A comprehensive analysis of the immunocompetency of three murine strains displaying spontaneous autoimmune disease was conducted at various times during the lifespan of these mice. Qualitative and quantitative comparisons have been made for antibody responses to well defined hapten-carrier conjugates between young and old autoimmune as referenced against nonautoimmune inbred mice of the same ages. Responses of intact autoimmune and normal murine strains in two immunoglobulin classes, i.e., IgG and IgE, failed to reveal any general pattern of abnormal immune reactivity that could be ascribed solely to the autoimmune phenotype; grossly deficient antibody-producing capacities that were observed in old mice of the MRL/1 strain do not necessarily relate to the existence of autoreactivity in such animals.
In addition to studies in intact mice, the immunocompetency of isolated B lymphocyte and regulatory T lymphocyte populations of these autoimmune mice were assayed for functional abnormalities by utilizing adoptive transfer systems. No significant differences were observed between young and old autoimmune mice and normal control strains either in the antibody-producing abilities of adoptively primed hapten-specific B lymphocytes or in regulatory functions of antigen-specific helper and suppressor T cells. Even in those circumstances in which intact mice showed marked deficiencies in antibody responses, i.e., old MRL/1, lymphocytes removed from the native environment of such mice displayed normal reactivity patterns in adoptive transfer situations.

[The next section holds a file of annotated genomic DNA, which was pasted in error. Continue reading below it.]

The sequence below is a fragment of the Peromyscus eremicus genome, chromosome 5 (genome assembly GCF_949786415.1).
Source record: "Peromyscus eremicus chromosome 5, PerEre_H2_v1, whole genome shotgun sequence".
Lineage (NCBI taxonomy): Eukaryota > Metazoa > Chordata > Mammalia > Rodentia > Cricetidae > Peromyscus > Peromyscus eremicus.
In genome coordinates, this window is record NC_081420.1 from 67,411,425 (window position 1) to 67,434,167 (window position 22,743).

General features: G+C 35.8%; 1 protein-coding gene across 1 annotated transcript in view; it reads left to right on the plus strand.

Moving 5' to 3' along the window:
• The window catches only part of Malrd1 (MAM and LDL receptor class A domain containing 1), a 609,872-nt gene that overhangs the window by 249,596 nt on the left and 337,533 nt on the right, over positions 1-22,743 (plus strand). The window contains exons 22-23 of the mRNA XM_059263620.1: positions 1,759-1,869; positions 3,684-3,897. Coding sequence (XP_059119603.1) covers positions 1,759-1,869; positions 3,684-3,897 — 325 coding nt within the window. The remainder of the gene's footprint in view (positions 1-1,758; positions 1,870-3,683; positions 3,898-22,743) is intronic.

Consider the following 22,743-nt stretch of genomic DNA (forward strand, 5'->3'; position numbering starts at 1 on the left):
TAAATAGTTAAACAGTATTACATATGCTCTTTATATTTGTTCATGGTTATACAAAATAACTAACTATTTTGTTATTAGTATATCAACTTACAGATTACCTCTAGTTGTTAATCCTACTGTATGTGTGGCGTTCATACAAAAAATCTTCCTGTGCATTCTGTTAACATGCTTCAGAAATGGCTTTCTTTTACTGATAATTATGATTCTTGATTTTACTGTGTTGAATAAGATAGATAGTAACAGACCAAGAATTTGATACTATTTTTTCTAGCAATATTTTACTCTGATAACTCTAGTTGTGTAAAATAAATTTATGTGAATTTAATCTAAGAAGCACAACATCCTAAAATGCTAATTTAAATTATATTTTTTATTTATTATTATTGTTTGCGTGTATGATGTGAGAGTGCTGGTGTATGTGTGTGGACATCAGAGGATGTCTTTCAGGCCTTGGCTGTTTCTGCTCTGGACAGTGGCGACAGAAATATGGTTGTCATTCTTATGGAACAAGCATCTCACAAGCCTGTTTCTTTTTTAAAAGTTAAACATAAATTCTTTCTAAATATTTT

Of special note are the results presented herein that clearly demonstrate that antigen-specific regulatory T cell functions of both helper and suppressor types are, in fact, normal in both old as well as young animals of all three autoimmune murine strains. These findings raise serious questions about previous concepts concerning the existence of any single defect or combination of immunoregulatory defects as universal pathogenetic mechanisms in the development of autoimmune diseases.
This is Publication Number 115 from the Department of Cellular and Developmental Immunology and Publication Number 1803 from the Immunology Departments, Scripps Clinic and Research Foundation, La Jolla, California. This was supported by Grants AI-07007, CA-16600, CP-71018, AI-13874, Biomedical Research Grant RRO-5514, and a grant from the Elsa U. Pardee Foundation.